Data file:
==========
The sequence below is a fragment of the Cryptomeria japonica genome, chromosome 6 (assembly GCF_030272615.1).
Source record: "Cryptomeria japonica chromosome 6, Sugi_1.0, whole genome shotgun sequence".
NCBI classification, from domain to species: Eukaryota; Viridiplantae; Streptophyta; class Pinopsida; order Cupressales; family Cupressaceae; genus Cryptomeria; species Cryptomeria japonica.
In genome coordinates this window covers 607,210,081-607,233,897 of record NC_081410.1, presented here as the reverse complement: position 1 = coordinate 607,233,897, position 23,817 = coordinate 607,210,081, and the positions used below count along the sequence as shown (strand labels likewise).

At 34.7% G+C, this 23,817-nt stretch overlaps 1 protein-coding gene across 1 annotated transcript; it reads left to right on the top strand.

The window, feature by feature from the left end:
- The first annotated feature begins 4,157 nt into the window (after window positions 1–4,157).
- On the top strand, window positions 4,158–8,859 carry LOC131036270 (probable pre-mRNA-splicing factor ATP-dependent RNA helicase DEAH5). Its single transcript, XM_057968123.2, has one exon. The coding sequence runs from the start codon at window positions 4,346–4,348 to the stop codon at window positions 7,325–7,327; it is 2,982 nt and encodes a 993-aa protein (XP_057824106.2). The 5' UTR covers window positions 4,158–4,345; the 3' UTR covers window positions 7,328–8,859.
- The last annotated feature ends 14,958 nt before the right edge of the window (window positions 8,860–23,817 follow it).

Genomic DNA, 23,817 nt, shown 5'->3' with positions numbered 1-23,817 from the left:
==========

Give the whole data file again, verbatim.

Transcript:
The sequence below is a fragment of the Cryptomeria japonica genome, chromosome 6 (assembly GCF_030272615.1).
Source record: "Cryptomeria japonica chromosome 6, Sugi_1.0, whole genome shotgun sequence".
NCBI classification, from domain to species: Eukaryota; Viridiplantae; Streptophyta; class Pinopsida; order Cupressales; family Cupressaceae; genus Cryptomeria; species Cryptomeria japonica.
In genome coordinates this window covers 607,210,081-607,233,897 of record NC_081410.1, presented here as the reverse complement: position 1 = coordinate 607,233,897, position 23,817 = coordinate 607,210,081, and the positions used below count along the sequence as shown (strand labels likewise).

At 34.7% G+C, this 23,817-nt stretch overlaps 1 protein-coding gene across 1 annotated transcript; it reads left to right on the top strand.

The window, feature by feature from the left end:
- The first annotated feature begins 4,157 nt into the window (after window positions 1–4,157).
- On the top strand, window positions 4,158–8,859 carry LOC131036270 (probable pre-mRNA-splicing factor ATP-dependent RNA helicase DEAH5). Its single transcript, XM_057968123.2, has one exon. The coding sequence runs from the start codon at window positions 4,346–4,348 to the stop codon at window positions 7,325–7,327; it is 2,982 nt and encodes a 993-aa protein (XP_057824106.2). The 5' UTR covers window positions 4,158–4,345; the 3' UTR covers window positions 7,328–8,859.
- The last annotated feature ends 14,958 nt before the right edge of the window (window positions 8,860–23,817 follow it).

Genomic DNA, 23,817 nt, shown 5'->3' with positions numbered 1-23,817 from the left: